The effect of estrogen and progesterone replacement therapy on the initiating events in atherogenesis was studied in surgically postmenopausal cynomolgus monkeys. Monkeys were ovariectomized and divided randomly into two groups, one receiving 17 beta-estradiol and cyclic progesterone treatment (n = 9) and ovariectomized controls receiving no hormone replacement therapy (n = 8). The monkeys were fed a moderately atherogenic diet for 18 wk to accelerate the early pathogenic processes but not to be of sufficient duration to produce grossly visible atherosclerotic lesions. Sex hormone replacement therapy decreased the accumulation of LDL and products of LDL degradation in the coronary arteries by greater than 70% while having no significant effect on plasma lipid, lipoprotein, or apoprotein concentrations. Arterial intimal lesions were small with no difference between groups. The reduction in arterial LDL metabolism occurred very early in the pathogenesis of atherosclerosis and was independent of indices of endothelial cell injury, such as enhanced endothelial cell turnover or leukocyte adhesion to the endothelium. Results of this study suggest that one mechanism by which sex hormone treatment inhibits the initiation of atherosclerosis is a direct effect at the level of the arterial wall by suppressing the uptake and/or degradation of LDL.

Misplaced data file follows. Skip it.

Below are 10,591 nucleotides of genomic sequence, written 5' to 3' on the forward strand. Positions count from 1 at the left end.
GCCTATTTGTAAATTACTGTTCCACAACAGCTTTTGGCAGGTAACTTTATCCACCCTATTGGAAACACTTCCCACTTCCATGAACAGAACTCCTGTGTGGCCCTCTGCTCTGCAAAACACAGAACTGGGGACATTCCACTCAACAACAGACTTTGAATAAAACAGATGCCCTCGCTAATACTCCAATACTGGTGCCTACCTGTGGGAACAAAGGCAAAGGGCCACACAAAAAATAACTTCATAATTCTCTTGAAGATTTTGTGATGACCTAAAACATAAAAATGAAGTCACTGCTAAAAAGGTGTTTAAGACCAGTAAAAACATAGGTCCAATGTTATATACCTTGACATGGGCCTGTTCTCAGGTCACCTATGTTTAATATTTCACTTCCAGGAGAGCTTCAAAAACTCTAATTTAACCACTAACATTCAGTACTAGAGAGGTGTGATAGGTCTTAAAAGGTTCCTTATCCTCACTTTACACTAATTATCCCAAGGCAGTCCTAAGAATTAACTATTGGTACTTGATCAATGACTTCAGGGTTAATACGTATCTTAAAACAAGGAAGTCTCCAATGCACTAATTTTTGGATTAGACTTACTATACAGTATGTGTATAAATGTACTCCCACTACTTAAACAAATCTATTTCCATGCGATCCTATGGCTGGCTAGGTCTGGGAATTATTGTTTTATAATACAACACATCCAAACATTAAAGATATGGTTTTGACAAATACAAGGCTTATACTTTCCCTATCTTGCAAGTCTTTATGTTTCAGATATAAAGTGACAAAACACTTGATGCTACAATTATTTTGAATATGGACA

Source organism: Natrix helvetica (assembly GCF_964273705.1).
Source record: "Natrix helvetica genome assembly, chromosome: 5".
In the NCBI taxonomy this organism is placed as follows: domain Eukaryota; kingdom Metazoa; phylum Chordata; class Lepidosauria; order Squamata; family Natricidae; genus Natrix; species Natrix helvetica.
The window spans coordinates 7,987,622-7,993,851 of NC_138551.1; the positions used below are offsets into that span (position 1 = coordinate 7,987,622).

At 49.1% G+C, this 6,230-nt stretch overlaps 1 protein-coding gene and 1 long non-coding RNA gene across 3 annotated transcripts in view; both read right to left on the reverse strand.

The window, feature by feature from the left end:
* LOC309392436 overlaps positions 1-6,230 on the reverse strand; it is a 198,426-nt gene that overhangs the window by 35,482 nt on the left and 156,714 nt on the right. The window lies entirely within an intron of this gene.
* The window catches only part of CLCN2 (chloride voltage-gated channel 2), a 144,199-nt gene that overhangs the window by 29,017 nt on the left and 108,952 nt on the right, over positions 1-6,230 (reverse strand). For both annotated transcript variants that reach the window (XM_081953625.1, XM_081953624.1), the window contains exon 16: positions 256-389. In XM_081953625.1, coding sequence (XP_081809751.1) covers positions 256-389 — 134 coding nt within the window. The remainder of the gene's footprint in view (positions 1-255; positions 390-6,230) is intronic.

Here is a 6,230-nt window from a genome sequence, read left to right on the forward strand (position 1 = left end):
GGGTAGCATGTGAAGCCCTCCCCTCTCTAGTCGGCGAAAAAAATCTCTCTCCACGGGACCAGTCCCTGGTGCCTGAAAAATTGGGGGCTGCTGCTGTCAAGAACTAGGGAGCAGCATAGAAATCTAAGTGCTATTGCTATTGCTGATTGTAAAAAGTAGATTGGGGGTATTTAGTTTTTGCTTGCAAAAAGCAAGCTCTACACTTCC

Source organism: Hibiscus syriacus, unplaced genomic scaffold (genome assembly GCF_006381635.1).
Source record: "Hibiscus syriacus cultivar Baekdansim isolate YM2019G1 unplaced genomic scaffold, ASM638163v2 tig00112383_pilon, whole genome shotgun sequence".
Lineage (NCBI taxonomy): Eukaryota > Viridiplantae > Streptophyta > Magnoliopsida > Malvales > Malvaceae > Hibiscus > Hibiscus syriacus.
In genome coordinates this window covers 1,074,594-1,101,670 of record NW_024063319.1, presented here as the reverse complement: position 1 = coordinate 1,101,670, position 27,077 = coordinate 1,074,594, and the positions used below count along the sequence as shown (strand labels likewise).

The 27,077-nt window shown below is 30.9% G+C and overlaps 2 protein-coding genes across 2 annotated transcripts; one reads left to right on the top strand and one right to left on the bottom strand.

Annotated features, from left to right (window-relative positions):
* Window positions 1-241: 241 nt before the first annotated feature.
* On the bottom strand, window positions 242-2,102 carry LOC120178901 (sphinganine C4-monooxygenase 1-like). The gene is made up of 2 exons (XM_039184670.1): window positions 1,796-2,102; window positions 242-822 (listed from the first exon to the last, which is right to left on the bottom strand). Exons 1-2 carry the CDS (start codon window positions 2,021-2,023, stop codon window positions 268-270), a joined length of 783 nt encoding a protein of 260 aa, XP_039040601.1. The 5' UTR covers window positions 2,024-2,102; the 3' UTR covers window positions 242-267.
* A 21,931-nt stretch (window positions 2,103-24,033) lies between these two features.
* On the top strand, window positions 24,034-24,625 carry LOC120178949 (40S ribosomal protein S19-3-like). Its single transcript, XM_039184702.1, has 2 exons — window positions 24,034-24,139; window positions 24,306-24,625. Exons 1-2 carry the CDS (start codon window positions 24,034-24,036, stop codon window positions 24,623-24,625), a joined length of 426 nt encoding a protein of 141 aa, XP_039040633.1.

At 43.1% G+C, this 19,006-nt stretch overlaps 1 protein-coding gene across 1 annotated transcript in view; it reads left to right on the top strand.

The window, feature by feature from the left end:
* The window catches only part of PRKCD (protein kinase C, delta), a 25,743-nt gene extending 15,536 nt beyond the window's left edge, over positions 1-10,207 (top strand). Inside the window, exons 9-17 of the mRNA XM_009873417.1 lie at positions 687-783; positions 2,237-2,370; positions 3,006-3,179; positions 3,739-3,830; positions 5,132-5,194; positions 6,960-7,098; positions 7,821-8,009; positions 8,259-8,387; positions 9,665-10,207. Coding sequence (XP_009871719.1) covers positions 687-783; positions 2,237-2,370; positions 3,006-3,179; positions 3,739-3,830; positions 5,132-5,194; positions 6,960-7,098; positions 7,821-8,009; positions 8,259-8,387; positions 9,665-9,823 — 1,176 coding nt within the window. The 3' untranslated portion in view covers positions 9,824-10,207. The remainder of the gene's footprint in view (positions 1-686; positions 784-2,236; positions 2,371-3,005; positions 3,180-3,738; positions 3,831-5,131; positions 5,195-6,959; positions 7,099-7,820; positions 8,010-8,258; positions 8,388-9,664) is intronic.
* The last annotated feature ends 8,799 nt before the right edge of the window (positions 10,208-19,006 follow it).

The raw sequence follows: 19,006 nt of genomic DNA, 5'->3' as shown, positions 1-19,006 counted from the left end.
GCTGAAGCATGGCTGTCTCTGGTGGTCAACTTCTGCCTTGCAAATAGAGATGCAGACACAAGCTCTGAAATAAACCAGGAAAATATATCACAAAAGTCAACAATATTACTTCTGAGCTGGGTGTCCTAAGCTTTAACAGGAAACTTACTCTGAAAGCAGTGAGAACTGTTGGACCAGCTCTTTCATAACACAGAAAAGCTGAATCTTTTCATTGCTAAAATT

J D Wagner, T B Clarkson, R W St Clair, D C Schwenke, C A Shively, M R Adams